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Lennon Fans Chat With Yoko Ono 32 Years After Assassination

NEW YORK (CBSNewYork) -- Fans exchanged messages via Facebook and Twitter with Yoko Ono this week, as Saturday marks the 32nd anniversary of John Lennon's murder in New York City.

On her Web site, Ono collected some of the tweets and Facebook messages she received for her weekly question and answer post. Many fans recalled expressed their admiration for Lennon, and asked Ono for her memories and thoughts.

"8 of december makes 32 years that John has died, what do you miss most about him?" asked "Batgirl Lennon" on Twitter. Ono answered "laughter."

"My mom told me wonderful bed time stories about you when I was growing up. I loved them, and I loved hearing about your art and poetry," wrote Matthew Stevens via Facebook. "My mom passed away two months ago. You and your art were a very special part of my childhood and a way my mother and I shared love together. My question is: what is a way in which you would suggest to use art or poetry to memorialize a lost love one?"

Replied Ono: "With John, I am lucky that we have had so many great memories of sharing art and music. I am sure you had with your mother, too. They will always stay in you with the love for the person who passed away."

Added Facebook user Liam Barwick, "Do you think John would be happy to know that he has made a very lasting impression in the world and that we all still love him and miss him?"

Ono answered. "I think he would be happier if he could see the world had finally become peaceful and full of love."

Ono said on Facebook that she comes to Japan every Dec. 8 to play a benefit concert. But fans regularly gather in New York to pay their respects each Dec. 8 at the Strawberry Fields memorial in Central Park, just east of the Dakota building at 72nd Street and Central Park West where Lennon lived an Ono continues to reside.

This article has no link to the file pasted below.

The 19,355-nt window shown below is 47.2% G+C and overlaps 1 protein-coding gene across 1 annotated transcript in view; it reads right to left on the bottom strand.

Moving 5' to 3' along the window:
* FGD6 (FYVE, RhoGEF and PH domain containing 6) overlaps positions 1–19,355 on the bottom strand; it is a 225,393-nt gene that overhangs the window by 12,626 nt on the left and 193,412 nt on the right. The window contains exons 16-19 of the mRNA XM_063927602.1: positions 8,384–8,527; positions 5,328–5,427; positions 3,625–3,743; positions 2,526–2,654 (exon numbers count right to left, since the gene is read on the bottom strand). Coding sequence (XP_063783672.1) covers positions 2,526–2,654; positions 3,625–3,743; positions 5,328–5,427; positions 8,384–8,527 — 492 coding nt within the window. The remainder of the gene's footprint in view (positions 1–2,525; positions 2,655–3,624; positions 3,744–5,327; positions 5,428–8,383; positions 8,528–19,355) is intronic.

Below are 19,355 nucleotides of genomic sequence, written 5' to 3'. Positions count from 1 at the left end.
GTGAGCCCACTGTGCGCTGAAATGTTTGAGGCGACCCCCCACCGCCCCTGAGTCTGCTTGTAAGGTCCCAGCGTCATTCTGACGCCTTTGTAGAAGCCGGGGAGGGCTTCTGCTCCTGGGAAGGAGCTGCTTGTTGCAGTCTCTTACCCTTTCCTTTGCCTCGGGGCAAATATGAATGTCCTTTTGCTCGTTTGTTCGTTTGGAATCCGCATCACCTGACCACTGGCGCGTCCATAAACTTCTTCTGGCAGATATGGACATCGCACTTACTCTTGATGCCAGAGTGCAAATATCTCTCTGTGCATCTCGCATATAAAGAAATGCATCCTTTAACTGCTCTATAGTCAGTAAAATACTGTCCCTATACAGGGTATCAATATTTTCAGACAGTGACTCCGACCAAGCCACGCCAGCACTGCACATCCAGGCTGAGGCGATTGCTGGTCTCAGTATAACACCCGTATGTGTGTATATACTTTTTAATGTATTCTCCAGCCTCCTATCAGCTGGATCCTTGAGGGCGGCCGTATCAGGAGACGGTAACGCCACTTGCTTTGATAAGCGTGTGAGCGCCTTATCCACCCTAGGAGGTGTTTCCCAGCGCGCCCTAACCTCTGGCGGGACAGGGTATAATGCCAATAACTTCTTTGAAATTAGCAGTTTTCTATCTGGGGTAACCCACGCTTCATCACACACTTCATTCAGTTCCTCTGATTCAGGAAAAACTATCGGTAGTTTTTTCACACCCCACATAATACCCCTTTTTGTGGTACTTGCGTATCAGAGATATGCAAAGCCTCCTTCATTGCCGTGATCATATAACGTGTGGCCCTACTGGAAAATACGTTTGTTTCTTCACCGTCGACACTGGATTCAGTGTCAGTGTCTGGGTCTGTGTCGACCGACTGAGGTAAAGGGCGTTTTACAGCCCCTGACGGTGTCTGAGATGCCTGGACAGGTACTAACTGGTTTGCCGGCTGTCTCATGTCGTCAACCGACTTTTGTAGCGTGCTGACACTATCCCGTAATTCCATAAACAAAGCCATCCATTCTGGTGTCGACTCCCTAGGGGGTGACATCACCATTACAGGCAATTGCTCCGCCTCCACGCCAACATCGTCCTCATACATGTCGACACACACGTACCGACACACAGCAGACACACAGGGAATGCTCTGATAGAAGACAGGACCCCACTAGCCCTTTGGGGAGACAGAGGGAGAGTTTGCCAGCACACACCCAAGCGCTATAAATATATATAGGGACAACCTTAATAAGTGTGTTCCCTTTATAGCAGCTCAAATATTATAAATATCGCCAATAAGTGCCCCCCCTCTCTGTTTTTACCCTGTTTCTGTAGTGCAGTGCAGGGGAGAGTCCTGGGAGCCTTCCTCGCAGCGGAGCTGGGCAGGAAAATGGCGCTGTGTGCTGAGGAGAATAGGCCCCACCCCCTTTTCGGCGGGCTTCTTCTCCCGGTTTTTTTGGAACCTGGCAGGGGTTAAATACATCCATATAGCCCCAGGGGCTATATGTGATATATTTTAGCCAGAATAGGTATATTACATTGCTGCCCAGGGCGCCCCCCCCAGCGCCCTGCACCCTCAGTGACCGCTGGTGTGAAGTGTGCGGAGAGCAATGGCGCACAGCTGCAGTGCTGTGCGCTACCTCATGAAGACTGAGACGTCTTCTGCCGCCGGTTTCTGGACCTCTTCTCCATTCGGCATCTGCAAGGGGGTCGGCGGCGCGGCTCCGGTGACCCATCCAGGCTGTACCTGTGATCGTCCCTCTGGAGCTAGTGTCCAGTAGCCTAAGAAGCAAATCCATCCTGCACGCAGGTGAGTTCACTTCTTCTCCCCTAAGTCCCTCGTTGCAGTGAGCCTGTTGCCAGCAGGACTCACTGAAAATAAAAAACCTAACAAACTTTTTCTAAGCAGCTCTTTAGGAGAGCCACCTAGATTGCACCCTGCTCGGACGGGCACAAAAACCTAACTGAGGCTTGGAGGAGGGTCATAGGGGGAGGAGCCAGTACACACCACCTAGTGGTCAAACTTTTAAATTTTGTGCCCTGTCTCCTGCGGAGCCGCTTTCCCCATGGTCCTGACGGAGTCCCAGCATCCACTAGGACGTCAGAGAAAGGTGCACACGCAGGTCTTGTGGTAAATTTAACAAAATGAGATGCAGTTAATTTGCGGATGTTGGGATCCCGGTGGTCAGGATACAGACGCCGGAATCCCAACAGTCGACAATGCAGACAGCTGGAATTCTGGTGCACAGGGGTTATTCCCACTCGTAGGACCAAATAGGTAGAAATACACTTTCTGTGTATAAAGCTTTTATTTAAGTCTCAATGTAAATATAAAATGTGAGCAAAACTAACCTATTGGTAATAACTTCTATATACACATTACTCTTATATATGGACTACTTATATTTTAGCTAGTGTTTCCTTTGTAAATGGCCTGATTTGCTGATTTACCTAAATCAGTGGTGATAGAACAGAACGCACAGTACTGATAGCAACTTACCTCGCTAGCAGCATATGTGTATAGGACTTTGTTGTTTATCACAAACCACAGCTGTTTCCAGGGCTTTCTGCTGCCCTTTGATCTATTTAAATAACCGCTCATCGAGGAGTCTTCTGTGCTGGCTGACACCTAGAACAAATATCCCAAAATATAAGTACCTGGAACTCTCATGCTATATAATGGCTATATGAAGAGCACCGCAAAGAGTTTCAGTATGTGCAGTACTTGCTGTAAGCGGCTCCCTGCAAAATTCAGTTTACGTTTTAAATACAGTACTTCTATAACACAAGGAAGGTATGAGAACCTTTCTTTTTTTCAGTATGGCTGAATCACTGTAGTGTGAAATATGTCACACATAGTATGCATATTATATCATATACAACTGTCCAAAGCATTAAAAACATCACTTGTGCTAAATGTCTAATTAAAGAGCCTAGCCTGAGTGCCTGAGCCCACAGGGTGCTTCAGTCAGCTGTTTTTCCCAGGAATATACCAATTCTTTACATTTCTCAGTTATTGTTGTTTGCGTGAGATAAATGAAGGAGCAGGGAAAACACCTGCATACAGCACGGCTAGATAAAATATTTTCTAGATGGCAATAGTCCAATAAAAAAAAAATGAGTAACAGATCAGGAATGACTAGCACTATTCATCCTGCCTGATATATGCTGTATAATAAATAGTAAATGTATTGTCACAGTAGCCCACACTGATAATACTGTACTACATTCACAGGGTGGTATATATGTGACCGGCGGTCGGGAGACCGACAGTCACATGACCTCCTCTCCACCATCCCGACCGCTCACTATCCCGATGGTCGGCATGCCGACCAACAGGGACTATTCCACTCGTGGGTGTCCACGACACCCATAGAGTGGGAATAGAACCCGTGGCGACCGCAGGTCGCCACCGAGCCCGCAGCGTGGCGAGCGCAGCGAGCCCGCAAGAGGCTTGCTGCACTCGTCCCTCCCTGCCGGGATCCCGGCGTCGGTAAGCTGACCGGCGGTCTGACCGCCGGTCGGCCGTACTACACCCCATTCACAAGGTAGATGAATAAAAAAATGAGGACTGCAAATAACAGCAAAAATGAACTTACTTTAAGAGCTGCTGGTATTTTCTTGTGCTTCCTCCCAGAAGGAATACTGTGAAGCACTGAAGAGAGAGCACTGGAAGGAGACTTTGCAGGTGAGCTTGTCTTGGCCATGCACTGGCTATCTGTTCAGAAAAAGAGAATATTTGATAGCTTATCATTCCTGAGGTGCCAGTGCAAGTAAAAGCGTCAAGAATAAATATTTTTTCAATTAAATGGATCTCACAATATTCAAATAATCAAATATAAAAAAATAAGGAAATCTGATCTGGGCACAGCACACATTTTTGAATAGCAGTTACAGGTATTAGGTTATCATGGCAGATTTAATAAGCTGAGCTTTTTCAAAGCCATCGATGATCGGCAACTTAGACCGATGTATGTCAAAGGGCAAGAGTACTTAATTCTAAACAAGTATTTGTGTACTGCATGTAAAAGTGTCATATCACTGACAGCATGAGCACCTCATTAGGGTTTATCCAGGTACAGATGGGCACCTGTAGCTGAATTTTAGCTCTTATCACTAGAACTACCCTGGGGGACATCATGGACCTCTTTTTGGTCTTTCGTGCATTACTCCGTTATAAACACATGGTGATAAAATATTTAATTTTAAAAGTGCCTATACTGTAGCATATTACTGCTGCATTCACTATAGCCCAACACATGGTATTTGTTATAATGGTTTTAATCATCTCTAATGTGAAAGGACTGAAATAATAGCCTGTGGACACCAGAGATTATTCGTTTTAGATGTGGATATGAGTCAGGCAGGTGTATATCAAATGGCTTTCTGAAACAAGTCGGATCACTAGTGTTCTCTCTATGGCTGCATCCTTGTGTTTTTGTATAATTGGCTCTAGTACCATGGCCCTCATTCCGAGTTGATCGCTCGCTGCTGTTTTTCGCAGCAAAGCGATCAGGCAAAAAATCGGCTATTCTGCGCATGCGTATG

On Dec. 8, 1980, Lennon and Ono posed for a photo shoot by Annie Liebowitz for Rolling Stone Magazine, and Lennon gave an interview to San Francisco DJ Dave Sholin, before leaving his home in the late afternoon for the Record Plant Studio, 321 W. 44th St., to mix the song "Walking on Thin Ice." As Lennon and Ono left, 25-year-old unemployed security guard Mark David Chapman asked Lennon to autograph his copy of the recently-released "Double Fantasy" album, a request which Lennon obliged.

Chapman had come to New York specifically to murder Lennon, and had been stalking the Dakota building all day.

When Lennon returned from the recording session around 10:50 p.m., Chapman took aim directly at Lennon's back and fired five shots. Lennon was rushed to St. Luke's-Roosevelt Hospital Center, where he was pronounced dead at 11:07 p.m. that night.

Chapman pleaded guilty to second-degree murder and was sentenced to 20 years to life in prison. He remains incarcerated.

The Strawberry Fields section of Central Park, where Lennon frequently walked, was dedicated with its "Imagine" mosaic in 1985.

This 32nd anniversary of Lennon's death happens to coincide with a month-long billboard campaign mounted by Ono in Times Square, promoting the message of peace for which she and Lennon became renowned. Every night from 11:57 p.m. to midnight through Dec. 30, 15 of the largest digital screens in Times Square are featuring Ono's video billboard film, "Imagine Peace."

The three-minute nightly screening is the largest coordinated effort by sign operators in Times Square to display synchronized creative content every night, Ono said in a news release.

"John Lennon's 'Imagine' is the last song played on New Year's Eve just before 11:59 p.m., when the ball on 1 Times Square begins to descend. Yoko Ono's 'Imagine Peace' is undoubtedly a perfect match for the December Times Square Moment program as it taps into many people's hope for a better world, the sentiment of both the holidays and the New Year," Times Square Alliance President Tim Tompkins said in the release.

Do you remember what you were doing when you found out John Lennon had been murdered? Leave your comments below...

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